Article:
Each year, the Sons of the Revolution in the State of New York, Inc. host a Nathan Hale Day Commemoration at the foot of the Nathan Hale Statue in Manhattan’s City Hall Park.
We regret that we were unable to meet in person to honor Nathan Hale on this anniversary of his death, September 22.
In lieu of our usual in person gathering, we have put together a virtual Commemoration to honor the sacrifice Nathan Hale made for our burgeoning country.
Join Nathan Hale Day Chairman Michael Coneys, as well as SRNY President Peter C. Hein, Yale Club President Neil Hohmann and Borough of Manhattan Parks Commissioner William Castro, as they talk about the significance Nathan Hale has to each of their organizations.
Learn more about the story of Nathan Hale’s short but remarkable life in this extensive Blog Post written by Fraunces Tavern Museum’s Mary Tsaltas Ottomanelli.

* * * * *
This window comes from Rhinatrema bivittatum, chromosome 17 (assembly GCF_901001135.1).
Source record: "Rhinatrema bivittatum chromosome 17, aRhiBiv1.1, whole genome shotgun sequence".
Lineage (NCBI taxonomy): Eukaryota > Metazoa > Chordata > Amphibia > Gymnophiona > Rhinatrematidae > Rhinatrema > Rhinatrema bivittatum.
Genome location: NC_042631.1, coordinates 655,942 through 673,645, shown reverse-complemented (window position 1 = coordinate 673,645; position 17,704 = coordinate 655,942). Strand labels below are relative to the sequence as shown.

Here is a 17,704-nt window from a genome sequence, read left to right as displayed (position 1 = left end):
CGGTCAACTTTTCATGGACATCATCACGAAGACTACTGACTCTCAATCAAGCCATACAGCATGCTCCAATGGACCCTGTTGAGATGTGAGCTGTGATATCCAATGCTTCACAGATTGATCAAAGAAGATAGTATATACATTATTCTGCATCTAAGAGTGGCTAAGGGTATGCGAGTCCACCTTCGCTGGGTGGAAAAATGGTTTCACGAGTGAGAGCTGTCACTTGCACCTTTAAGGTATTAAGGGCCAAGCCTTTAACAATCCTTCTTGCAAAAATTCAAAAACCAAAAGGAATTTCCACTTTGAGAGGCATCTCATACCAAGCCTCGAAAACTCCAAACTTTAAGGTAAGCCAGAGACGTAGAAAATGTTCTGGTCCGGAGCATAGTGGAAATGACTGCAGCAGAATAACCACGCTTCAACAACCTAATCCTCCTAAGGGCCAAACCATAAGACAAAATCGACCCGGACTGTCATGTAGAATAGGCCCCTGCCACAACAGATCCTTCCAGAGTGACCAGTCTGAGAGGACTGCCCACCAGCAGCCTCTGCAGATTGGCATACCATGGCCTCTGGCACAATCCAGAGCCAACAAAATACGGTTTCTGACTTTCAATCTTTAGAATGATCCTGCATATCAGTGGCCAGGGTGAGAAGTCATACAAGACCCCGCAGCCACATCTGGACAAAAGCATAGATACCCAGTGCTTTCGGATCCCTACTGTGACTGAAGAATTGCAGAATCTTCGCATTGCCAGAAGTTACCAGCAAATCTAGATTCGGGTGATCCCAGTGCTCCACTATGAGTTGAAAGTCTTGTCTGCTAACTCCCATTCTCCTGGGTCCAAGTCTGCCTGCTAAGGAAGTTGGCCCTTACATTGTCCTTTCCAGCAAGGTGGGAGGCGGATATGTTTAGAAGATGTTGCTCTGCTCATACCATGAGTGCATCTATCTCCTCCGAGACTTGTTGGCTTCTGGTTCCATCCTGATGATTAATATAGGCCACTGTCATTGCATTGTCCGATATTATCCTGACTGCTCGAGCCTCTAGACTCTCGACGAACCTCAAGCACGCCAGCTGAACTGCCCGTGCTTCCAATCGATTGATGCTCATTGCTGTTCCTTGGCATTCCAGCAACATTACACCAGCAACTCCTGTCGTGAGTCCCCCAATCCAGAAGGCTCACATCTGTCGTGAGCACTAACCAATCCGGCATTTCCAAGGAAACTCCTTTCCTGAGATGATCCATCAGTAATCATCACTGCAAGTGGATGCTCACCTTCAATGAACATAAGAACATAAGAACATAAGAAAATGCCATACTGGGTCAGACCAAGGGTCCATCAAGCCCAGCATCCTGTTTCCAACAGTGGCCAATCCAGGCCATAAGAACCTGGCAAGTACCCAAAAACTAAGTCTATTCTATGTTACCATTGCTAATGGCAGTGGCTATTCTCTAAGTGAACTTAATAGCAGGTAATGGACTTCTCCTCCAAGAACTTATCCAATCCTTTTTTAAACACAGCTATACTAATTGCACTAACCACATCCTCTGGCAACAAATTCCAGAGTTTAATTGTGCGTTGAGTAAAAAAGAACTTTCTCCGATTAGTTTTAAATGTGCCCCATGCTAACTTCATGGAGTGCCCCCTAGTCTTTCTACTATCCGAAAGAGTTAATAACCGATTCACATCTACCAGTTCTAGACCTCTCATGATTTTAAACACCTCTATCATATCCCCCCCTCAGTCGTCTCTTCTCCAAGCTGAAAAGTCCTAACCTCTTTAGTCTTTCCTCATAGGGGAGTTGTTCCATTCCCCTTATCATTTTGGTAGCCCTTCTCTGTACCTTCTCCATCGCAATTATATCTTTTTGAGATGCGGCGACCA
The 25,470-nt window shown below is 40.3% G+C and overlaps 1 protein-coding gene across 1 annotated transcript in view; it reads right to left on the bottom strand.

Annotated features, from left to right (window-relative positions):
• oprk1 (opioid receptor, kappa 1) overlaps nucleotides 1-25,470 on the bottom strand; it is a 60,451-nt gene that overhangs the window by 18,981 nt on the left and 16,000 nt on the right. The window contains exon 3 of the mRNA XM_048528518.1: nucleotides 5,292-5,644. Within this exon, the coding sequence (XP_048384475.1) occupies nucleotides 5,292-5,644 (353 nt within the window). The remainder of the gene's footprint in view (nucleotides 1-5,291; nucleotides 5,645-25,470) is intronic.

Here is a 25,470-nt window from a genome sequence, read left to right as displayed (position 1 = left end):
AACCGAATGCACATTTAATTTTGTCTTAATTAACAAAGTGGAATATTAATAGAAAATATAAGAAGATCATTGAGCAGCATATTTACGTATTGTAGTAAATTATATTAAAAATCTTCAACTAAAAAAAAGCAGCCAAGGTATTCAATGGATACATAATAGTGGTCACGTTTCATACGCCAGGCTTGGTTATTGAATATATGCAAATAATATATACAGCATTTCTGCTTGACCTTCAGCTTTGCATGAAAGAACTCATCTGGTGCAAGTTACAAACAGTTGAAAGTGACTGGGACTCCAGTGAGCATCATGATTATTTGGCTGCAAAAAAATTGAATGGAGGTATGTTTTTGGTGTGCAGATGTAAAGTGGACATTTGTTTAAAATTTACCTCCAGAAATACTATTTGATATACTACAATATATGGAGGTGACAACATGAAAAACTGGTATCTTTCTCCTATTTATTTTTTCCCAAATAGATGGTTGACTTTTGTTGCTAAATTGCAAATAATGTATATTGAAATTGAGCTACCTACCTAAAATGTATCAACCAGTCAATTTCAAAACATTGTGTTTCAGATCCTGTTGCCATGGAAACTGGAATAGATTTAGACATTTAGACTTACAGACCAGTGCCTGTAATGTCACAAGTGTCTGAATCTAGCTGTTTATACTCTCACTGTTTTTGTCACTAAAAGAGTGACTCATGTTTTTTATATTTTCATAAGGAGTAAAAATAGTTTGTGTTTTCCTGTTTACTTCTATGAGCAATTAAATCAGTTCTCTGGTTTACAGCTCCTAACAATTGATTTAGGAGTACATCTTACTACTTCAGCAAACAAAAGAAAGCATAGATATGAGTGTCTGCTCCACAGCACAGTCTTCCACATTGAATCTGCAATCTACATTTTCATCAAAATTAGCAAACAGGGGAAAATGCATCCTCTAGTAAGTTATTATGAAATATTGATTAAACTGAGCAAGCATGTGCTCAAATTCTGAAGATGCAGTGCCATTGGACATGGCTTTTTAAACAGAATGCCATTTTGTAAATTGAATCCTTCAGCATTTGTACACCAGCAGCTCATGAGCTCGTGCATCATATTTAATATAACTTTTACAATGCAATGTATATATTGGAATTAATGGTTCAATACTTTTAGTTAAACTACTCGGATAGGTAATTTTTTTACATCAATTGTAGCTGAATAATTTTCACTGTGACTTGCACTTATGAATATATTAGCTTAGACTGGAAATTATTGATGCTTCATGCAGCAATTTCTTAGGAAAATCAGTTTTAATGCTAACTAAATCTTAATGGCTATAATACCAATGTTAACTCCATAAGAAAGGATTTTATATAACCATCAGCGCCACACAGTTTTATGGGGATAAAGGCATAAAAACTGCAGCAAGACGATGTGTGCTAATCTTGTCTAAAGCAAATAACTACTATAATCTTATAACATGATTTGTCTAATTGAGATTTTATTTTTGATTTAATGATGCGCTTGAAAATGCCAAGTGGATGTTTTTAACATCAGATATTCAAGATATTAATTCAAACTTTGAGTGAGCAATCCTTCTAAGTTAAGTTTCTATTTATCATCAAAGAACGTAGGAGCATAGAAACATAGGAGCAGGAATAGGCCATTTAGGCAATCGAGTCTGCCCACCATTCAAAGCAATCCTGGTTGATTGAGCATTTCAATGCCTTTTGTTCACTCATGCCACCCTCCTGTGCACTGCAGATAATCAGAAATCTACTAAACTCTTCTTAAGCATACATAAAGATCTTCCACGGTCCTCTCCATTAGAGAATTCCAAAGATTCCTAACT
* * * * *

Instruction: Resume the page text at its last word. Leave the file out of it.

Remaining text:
“Nathan Hale was the sixth of the Hale children, born on June 6th, 1755, into a respectable Puritan family in Coventry, Connecticut. Hale’s early life was spent much like children living in the countryside in the 18th century – fishing, hunting, and chores to maintain the homestead.
In 1769, Hale and his brother Enoch left Coventry for higher education at Yale University, where the curriculum focused more on classics and religion. Hale’s classmates spoke highly of him: “No young man of his years put forth a fairer promise of future usefulness and celebrity; the fortunes of none were fostered more sincerely by the generous good wishes of his superiors.”…